Review: Lifting the veil on rhino poaching’s dastardly cast
Julian Rademeyer is fresh from another wildlife sting operation in west Africa when we meet for coffee in Parkhurst, writes Yolandi Groenewald.
Since the release of his book about rhino poaching, Killing for Profit, he is now very much in the thick of exposing wildlife trafficking’s sordid underbelly.
“Joburg is pretty much the wildlife-trafficking capital of the world,” he says.
An investigative journalist of many years, Rademeyer is used to hanging out with unsavoury characters, such as the notorious Radovan Krejcir, but it was only a few years ago that he stumbled on to the lucrative wildlife-trading market.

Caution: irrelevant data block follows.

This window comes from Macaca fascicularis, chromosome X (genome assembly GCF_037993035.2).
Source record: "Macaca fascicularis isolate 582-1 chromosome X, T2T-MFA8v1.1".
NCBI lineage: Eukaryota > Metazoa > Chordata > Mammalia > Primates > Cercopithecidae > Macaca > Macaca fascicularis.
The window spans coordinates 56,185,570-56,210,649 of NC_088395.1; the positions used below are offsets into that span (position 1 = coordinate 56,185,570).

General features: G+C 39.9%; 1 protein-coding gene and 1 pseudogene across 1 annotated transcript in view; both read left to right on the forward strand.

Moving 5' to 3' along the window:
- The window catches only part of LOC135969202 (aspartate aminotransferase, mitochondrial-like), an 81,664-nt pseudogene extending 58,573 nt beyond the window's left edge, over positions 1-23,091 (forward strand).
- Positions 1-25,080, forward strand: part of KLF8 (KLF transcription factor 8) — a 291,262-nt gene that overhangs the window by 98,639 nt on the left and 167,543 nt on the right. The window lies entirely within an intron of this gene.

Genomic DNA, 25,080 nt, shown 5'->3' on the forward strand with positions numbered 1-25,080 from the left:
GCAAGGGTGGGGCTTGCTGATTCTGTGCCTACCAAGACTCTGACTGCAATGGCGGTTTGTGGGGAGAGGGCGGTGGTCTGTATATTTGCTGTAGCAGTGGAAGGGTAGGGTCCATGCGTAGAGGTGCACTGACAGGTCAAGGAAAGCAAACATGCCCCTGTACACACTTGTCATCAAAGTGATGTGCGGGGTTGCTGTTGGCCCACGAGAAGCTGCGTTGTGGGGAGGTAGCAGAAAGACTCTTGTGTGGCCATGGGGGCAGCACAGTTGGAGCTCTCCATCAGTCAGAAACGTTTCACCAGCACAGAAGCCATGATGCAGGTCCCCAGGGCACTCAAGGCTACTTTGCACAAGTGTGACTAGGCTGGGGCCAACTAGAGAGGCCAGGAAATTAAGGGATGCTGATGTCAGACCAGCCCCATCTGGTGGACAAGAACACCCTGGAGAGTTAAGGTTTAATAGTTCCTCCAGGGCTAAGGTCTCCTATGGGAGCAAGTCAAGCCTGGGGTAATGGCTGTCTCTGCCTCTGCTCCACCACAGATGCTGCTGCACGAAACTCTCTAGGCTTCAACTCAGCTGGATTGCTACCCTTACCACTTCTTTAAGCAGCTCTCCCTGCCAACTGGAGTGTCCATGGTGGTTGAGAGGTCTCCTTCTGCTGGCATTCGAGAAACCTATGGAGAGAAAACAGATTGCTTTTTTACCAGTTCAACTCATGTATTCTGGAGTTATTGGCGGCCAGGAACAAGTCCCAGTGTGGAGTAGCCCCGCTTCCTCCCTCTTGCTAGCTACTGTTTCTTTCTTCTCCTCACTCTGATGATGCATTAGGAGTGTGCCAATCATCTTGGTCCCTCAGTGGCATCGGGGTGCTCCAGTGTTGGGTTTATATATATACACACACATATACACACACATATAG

Veteran game ranger Ian Player once wrote: “The screams of agony from rhino that have had their horns chopped off while still alive should reach into the hearts of all of us.”
Rademeyer says when he first read those words, he had no idea what Player meant.
“Months later, I heard those terrible dying cries for the first time. They have stayed with me ever since.”